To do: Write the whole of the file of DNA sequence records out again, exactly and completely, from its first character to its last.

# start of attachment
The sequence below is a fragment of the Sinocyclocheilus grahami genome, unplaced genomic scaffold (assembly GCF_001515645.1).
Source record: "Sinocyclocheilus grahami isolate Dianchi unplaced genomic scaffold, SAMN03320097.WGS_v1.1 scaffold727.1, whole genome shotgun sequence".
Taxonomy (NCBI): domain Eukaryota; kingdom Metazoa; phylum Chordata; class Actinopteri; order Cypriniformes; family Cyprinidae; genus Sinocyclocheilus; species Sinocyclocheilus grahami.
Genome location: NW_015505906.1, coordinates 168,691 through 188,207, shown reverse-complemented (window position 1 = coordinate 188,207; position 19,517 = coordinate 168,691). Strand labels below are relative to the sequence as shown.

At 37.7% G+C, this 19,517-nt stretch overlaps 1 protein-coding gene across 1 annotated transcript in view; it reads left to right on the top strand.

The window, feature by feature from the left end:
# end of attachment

The sequence below is a fragment of the Sinocyclocheilus grahami genome, unplaced genomic scaffold (assembly GCF_001515645.1).
Source record: "Sinocyclocheilus grahami isolate Dianchi unplaced genomic scaffold, SAMN03320097.WGS_v1.1 scaffold727.1, whole genome shotgun sequence".
Taxonomy (NCBI): domain Eukaryota; kingdom Metazoa; phylum Chordata; class Actinopteri; order Cypriniformes; family Cyprinidae; genus Sinocyclocheilus; species Sinocyclocheilus grahami.
Genome location: NW_015505906.1, coordinates 168,691 through 188,207, shown reverse-complemented (window position 1 = coordinate 188,207; position 19,517 = coordinate 168,691). Strand labels below are relative to the sequence as shown.

At 37.7% G+C, this 19,517-nt stretch overlaps 1 protein-coding gene across 1 annotated transcript in view; it reads left to right on the top strand.

The window, feature by feature from the left end: